School of Engineering to add classes
By Phyllis Moore
Published in News on May 20, 2012 1:50 AM
The specialized STEM -- science, technology, engineering and math -- high school introduced in Wayne County Public Schools five years ago could be even more successful if students are recruited in younger grades, school officials say.
Gary Hales, principal at Wayne School of Engineering, has been given the go-ahead to do just that, pending an official vote by the Board of Education at its June meeting.
He presented a proposal this week to two committees of the board and to Wayne County Public Schools' superintendent Dr. Steven Taylor.
"We're excited about the opportunity to possibly expand," Hales said. "What we want to do is reach students at an earlier age."
The administrator said it is important to harness student potential early on and suggested that the addition of a middle school component would enhance the rigorous program already in place at the School of Engineering.
Board member Rick Pridgen agreed, likening it to musicians who begin playing an instrument when they are younger.
"I'm convinced we will have bigger and better, brighter students if we start sooner," he said.
The school was introduced to the district in 2007, as part of a New Schools Project initiative. Attracting younger students would build on what the school was designed to accomplish, Hales said.
"At the school right now, our focus is collaborative learning," he said. "We have looked at the level of, this is what we want our kids to be able to start thinking of, problem-solving at an earlier age. When we get them as ninth-graders, it takes them a good two years to train them."
Hales proposed being able to recruit students at the fifth- and eighth-grade levels, then capping enrollment at 400.
"That's what New Schools (Project) recommends but we want to add more grade levels," he explained. That would mean imposing a capacity of 57 students per grade level -- or 172 for the middle grades and 228 for high school.
Currently, enrollment at the school is 327.
"How would you determine the kids (chosen)?" board member Len Henderson said.
"Lottery pick, just like we do now," Hales replied.
The number of incoming ninth-graders, which had been 100, would be reduced to 57. Younger grade levels will be added one at a time, starting with sixth grade, building "from the bottom up," Hales said.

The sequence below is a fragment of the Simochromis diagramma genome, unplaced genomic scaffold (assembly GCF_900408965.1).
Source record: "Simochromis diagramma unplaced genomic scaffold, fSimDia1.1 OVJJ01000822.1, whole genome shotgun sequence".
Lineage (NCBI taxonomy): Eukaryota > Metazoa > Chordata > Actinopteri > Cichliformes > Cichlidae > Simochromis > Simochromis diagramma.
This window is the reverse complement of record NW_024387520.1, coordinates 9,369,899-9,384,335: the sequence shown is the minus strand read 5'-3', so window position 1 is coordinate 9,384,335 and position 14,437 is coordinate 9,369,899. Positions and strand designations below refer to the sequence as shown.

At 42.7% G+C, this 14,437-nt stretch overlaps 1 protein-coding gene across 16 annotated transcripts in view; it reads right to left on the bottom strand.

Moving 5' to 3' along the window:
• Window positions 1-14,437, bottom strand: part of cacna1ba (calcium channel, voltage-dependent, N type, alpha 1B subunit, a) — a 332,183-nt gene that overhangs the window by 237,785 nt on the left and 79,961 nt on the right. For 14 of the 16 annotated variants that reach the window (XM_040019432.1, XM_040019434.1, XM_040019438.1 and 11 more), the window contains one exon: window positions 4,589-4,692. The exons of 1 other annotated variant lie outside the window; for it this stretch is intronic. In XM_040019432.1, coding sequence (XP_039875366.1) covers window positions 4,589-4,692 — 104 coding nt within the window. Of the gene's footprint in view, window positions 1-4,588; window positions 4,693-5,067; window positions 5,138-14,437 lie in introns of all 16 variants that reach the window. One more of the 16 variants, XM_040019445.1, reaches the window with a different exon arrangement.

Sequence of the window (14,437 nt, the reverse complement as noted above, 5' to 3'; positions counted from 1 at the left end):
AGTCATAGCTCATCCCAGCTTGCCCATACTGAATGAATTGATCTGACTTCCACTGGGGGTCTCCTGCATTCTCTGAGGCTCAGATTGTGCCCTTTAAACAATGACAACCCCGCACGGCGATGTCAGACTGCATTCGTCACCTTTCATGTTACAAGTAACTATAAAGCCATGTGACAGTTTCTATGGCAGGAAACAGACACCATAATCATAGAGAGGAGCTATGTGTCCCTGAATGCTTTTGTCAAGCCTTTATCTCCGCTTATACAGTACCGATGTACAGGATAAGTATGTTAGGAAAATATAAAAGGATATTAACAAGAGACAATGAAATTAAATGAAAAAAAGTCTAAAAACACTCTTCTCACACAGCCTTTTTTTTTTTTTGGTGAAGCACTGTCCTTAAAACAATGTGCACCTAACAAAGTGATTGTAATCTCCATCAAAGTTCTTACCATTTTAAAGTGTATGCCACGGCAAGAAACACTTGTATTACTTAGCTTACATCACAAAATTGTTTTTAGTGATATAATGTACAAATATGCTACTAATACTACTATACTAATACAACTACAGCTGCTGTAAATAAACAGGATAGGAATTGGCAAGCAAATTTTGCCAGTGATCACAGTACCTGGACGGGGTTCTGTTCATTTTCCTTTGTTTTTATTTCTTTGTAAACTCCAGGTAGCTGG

"The following year they'll move up to seventh (grade) and we'll recruit a new sixth grade," he explained. "Once we fill sixth, seventh and eighth, we would stop recruiting at eighth grade for high school."
Some additional staff and space at Goldsboro High School will also be required in the future, Hales added. STEM grant money will be sought to aid in the transition.
Transportation will be provided, as students ride buses already serving WSE and Wayne Early/Middle College High School, which both operate on the Wayne Community College calendar.
The possibility of expanded recruitment efforts will only serve to strengthen the STEM program, Hales said.
"We're looking toward more of an aerospace focus," he said. "I want the kids talking, I want them up and moving."
Since its inception, the school has enjoyed a good reputation, in large part, Pridgen said, because "students sell it."
Hales believes that will hold true at the middle school level.
"I think recruiting will take care of itself for the most part," he said. "It's gone up every year. We had 200 (applications) this year."
The move will also help the district, the superintendent said.
"We're trying to offer a variety of programs in Wayne County," Taylor said. "We feel like the time is right to do this. I want other people coming here to see what we're doing. We will be one of three (STEM schools) in the state that has middle and high school.
"I like doing something different. I think it's a great opportunity and we have got the right man in place to do this."